SAN DIEGO — San Diego County expects to meet and may exceed its goal of distributing 250,000 coronavirus doses in January. The distribution has been hampered by erratic shipments and a sluggish appointment system that has drawn ire from seniors who were recently allowed to receive the vaccine.
“Our goal is to have the capacity, as a county entity, in partnership with others, to do 25,000 vaccines per day, every day and we continue to build toward that very ambitious goal,” said Supervisor Nathan Fletcher.
The county said it only receives one day’s notice before a shipment arrives, which makes it difficult to predict how many doses to expect and how many appointments it can open. Healthcare systems have also reported difficulty getting predictable shipments.
“We do hope that the speed and frequency that we get vaccines will be increased and there is some hope that there’s just some certainty. If we had some reasonable schedule that you’ll get this many on this many days in the future, then it’s much easier to plan accordingly. We tend to live in a boom-bust cycle where we’re concerned we may have to shut down pods or super stations because we’re concerned we’re going to run out and then we get a large shipment,” said Fletcher.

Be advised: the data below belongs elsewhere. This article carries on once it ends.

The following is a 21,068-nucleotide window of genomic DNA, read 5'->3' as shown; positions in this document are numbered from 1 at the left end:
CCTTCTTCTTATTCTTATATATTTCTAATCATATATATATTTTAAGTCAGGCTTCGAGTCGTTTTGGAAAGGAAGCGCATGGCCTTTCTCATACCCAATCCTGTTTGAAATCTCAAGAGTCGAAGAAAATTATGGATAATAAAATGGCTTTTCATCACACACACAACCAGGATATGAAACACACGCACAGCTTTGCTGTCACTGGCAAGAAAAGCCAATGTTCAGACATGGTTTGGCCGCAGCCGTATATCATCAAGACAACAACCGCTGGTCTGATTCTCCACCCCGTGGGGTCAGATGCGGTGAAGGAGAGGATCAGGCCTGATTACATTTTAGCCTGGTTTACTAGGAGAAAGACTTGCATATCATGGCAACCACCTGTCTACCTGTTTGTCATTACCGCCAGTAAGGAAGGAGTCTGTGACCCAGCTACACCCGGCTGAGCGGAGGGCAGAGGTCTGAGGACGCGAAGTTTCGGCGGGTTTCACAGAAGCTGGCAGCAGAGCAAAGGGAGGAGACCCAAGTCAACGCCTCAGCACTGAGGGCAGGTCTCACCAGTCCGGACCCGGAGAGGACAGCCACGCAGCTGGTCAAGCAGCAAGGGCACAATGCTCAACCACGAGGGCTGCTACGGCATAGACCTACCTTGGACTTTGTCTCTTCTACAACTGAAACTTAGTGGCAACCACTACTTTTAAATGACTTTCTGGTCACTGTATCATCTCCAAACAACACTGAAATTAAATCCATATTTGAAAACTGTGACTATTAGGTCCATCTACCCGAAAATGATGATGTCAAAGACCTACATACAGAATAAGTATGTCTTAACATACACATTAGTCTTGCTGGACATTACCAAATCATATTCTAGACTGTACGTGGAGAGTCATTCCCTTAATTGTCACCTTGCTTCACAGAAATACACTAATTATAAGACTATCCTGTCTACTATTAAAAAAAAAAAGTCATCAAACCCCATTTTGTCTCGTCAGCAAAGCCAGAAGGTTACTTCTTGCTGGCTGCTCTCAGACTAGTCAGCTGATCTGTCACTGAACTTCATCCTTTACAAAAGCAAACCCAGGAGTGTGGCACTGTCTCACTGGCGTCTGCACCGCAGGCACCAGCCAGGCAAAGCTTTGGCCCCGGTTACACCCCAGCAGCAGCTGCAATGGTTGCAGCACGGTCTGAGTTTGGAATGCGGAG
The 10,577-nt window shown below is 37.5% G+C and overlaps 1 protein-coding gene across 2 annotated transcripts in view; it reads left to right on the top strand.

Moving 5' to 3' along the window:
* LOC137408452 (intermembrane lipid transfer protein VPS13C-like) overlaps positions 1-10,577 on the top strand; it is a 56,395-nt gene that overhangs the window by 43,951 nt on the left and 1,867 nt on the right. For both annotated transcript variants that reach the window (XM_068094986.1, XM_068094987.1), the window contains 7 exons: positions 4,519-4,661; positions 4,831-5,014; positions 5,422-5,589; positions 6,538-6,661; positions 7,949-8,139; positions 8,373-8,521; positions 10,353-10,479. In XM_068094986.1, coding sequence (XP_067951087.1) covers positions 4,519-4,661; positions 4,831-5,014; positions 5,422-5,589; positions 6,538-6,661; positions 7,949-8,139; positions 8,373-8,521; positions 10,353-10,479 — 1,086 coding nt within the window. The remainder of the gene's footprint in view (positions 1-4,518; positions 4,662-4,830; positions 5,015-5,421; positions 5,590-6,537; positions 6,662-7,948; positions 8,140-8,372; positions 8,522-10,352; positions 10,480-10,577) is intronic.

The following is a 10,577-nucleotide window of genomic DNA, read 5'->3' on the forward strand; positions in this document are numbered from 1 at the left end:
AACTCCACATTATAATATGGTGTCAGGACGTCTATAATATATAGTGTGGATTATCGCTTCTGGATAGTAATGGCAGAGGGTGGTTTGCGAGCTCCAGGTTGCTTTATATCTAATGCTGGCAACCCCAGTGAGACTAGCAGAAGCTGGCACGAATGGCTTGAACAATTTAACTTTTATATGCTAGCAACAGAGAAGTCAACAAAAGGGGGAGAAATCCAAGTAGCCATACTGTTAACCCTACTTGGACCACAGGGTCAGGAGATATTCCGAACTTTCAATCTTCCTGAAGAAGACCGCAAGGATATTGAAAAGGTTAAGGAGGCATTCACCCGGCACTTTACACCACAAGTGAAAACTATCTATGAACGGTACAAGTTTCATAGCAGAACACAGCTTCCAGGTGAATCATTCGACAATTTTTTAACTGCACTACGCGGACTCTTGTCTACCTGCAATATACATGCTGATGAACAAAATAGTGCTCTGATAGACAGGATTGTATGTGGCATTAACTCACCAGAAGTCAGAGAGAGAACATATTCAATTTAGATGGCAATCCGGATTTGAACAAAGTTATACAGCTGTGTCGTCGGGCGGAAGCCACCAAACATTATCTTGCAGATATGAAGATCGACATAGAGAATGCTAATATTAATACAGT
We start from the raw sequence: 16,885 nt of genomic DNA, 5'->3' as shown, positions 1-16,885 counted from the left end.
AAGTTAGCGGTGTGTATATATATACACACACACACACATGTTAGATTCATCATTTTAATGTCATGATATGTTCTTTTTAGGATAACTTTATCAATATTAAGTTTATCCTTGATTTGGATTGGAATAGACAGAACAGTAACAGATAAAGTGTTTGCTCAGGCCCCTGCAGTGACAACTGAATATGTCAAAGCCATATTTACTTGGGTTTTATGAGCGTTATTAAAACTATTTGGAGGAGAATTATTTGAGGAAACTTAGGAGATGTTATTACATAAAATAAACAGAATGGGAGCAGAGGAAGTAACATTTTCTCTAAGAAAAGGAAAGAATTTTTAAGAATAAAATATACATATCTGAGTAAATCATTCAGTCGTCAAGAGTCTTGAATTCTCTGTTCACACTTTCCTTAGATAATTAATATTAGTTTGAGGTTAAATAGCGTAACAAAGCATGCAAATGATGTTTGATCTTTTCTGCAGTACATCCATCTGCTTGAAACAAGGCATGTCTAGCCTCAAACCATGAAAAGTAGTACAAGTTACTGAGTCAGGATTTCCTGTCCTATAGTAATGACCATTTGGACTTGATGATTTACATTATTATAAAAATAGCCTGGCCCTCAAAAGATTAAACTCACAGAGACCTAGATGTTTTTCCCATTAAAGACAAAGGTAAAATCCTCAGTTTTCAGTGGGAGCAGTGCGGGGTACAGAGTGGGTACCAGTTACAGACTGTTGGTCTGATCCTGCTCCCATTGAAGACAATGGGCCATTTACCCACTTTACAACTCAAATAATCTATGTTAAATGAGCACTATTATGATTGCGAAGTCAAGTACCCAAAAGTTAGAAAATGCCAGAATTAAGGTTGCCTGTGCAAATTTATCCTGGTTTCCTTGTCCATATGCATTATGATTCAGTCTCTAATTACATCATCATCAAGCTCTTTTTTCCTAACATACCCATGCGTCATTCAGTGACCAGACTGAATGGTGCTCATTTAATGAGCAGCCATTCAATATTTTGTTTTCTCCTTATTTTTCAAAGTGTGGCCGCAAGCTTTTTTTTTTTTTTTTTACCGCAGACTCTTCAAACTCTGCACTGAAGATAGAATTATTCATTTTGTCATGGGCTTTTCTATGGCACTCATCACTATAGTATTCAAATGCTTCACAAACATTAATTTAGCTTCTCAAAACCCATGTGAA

The county opened a new “super” vaccination site in Chula Vista Thursday. Two additional super stations in north and east county are expected to open by Feb. 1 along with 16 “pods”.
County sites are vaccinating seniors 75 and older while health systems may vaccinate seniors 65 and older if they have enough supply. All operate by appointment only. Many seniors have complained about glitches and delays with various appointment systems. Fletcher said the state is working on a single website source for vaccination sites, which is expected to help.
“We are seeing pretty much every appointment filled, so we know people are able to work through there, so it hasn’t been a hurdle that has impeded our ability to administer the vaccines, but we want to make it as user-friendly as possible,” said Fletcher.
The county also released a vaccine dashboard, which publicly details demographics about who is receiving the doses and where they live. It showed white residents received 44.5% of the doses and more than a quarter of recipients live in the county’s north-central communities. Coronavirus cases have been most prevalent in the South Bay and Hispanic or Latino residents represent 56.8% of cases.
The county said the initial demographics are reflective of the healthcare workforce and will be more reflective of the county at-large as more tiers are opened. It expects to open more vaccine sites in hard-hit communities as more doses become available.
“We are doing everything we can with great intentionality to put the location of pods and of superstations in those communities that are most impacted and make those available to those residents,” said Fletcher. “Our efforts will continue to be driven via a lens of helping those communities that are disproportionately impacted.”